Will the program inform me of a fracture or the critical stress to which it will fail?

I’m running a FEA on a plate bolted in and a distributed load applied upon it. I know that the holes will provide stress concentrations but I need to know the maximum stress that will cause the specimen to fracture.

Thank you!

Hi @tsloan,

a good and easy approach for this has already been mentioned by @rszoeke in this post: Show Overload of a structure

Let me know how things go!

All the best,


Thank you. Do you know how he links the von_Mises_stress for the factory of safety calculation?

Hi @tsloan,

the factor of safety equals \frac{\text{Yield stress}}{\text{v. Mises stress}} as stated in the post.

Is that what you wanted to know?



I understand that but if you look at the link you posted. He creates a calculation in the post processing tab and links the von Mises stress data points to create a visual showing the factors of safety throughout the object. How does he link the function for the von Mises stress?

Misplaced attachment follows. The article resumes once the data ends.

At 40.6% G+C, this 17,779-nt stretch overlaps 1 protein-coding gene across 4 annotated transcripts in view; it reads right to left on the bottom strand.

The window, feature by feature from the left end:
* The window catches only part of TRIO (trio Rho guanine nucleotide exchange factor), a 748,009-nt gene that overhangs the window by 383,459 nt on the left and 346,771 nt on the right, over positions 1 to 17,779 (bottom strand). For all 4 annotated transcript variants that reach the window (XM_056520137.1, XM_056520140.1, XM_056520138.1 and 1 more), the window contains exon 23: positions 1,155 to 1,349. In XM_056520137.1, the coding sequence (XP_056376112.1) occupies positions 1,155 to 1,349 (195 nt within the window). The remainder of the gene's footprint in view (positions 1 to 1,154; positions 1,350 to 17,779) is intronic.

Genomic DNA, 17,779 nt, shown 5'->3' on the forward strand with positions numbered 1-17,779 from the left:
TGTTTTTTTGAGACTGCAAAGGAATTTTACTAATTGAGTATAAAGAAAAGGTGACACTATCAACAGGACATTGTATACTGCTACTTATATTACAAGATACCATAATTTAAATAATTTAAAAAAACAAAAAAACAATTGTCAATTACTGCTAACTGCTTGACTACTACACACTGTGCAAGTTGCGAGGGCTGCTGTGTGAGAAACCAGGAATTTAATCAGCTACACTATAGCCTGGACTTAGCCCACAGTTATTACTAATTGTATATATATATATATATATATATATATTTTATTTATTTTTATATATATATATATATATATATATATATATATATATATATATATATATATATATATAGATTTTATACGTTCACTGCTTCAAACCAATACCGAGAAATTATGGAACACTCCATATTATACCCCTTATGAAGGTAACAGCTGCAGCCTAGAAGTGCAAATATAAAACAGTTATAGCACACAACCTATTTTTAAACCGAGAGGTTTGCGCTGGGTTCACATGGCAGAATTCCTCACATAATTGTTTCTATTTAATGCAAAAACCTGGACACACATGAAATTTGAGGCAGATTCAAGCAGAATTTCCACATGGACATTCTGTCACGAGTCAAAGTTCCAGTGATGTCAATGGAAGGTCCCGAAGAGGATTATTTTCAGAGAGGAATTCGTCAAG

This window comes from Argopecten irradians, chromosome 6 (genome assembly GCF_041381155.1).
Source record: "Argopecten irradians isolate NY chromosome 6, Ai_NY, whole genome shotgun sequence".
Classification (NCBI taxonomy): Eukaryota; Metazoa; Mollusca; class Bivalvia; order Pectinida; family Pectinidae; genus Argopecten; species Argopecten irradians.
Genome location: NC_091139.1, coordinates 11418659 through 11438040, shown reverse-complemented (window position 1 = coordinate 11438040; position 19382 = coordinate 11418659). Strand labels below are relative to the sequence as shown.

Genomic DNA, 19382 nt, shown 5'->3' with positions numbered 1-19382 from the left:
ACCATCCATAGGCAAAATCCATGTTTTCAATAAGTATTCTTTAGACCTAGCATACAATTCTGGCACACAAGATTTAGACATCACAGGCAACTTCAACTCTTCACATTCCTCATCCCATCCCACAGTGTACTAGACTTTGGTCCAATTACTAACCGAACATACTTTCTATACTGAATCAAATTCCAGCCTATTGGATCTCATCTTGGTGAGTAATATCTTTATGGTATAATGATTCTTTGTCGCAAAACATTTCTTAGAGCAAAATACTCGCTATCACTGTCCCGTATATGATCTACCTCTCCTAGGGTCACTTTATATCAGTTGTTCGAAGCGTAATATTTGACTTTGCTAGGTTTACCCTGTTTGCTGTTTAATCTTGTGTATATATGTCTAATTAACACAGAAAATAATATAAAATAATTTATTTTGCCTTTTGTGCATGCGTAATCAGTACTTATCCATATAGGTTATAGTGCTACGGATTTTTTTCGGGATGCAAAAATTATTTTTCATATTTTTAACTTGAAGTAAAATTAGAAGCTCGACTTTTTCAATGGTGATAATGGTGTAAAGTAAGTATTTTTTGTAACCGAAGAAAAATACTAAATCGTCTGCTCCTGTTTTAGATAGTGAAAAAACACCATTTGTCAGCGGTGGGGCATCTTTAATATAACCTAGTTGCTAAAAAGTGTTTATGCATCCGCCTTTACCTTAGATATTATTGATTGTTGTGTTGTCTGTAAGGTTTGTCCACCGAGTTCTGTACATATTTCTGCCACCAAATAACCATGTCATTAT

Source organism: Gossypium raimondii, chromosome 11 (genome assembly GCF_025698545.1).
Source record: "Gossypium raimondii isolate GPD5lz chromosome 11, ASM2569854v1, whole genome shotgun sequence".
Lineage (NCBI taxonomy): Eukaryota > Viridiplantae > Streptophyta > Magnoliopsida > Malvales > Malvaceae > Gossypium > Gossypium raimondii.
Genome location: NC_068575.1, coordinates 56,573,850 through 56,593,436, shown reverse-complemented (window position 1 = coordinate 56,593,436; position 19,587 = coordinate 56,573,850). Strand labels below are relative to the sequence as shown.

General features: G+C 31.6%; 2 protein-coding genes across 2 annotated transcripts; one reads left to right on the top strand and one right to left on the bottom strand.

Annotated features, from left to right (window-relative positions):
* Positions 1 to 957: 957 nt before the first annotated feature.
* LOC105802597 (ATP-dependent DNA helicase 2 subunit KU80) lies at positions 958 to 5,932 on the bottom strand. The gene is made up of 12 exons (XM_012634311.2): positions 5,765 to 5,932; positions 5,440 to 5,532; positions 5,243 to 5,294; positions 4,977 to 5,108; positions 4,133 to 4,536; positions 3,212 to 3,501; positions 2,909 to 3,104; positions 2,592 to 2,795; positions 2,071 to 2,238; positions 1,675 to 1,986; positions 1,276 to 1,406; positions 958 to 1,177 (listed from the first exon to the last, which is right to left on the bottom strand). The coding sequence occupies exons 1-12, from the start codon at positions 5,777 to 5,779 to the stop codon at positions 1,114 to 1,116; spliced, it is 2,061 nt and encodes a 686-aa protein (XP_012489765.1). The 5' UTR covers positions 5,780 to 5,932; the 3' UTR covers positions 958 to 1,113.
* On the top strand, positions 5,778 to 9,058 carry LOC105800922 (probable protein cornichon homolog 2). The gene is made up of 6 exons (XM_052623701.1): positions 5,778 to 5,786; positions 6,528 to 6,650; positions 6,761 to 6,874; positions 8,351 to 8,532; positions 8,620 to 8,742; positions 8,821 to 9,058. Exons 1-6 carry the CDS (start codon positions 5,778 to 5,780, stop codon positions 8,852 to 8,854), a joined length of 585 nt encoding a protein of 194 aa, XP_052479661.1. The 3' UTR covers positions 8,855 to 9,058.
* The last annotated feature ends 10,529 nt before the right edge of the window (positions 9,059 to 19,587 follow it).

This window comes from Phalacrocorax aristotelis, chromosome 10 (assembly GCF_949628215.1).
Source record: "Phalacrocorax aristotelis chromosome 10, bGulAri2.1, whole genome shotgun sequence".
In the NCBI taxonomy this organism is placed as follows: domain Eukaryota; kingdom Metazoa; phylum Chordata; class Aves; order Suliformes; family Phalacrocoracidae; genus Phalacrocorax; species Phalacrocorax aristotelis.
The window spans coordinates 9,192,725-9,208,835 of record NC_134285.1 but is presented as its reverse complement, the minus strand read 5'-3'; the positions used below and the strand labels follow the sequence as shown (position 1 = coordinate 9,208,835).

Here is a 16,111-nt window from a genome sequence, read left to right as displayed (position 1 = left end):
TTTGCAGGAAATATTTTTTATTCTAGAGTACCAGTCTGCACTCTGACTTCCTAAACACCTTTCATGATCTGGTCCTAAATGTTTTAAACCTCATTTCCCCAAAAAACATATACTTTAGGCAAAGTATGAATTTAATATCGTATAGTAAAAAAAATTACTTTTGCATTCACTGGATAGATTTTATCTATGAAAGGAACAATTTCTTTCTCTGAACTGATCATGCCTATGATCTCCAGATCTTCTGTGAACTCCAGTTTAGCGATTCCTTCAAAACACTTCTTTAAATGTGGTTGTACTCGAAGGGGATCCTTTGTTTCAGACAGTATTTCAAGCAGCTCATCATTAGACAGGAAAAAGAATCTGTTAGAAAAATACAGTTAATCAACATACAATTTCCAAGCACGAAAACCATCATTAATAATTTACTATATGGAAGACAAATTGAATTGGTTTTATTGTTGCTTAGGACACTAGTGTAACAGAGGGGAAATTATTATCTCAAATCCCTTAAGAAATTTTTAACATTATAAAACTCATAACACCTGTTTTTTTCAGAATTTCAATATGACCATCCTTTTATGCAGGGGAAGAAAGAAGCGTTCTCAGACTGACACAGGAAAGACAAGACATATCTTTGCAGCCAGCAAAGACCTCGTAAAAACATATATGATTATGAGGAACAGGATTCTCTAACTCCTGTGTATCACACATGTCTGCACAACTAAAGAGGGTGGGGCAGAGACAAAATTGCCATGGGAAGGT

Ex. His says something like
4e8/von_Mises_stress and that is the function in his calculator filter.

edit: Also i’m going to make my project public but i’m running a pressure test on a symmetrical rectangle plate with the holes fixed and for some reason the von mises stress field is showing a high stress concentration around one of the holes. However, theoretically wouldn’t it make sense for all of the holes to experience the same stress?

Hi @tsloan,
for the facor of safety calculation you need to know he yield stress (or a similar measure that of your material tells you when your material “fails”), then you can calculate the FOS easily in the online post-processor (assuming you have only one material). Just do the following steps:

  • open your result in the post-processor
  • add a filter of type calculator
  • change result array name to “Factor Of Safety”
  • in the function insert: your_yield_stress_value/von_Mises_stress
  • click on Apply

Now you can choose a new solution field called “Factor Of Safety” and visualize it:

In the above example I used 6e5Pa as the yield stress and updated the salar range to make the low FOS zones better visible (beware that in this plot red means actually low stress and blue means high stress)

Hope this clears things up.


Yes that ended up working, thank you. Is there a simple way to invert the scale just for a better visual?

Add a “-” in front of your formula. All values will be negative but at least you have the scale inverted.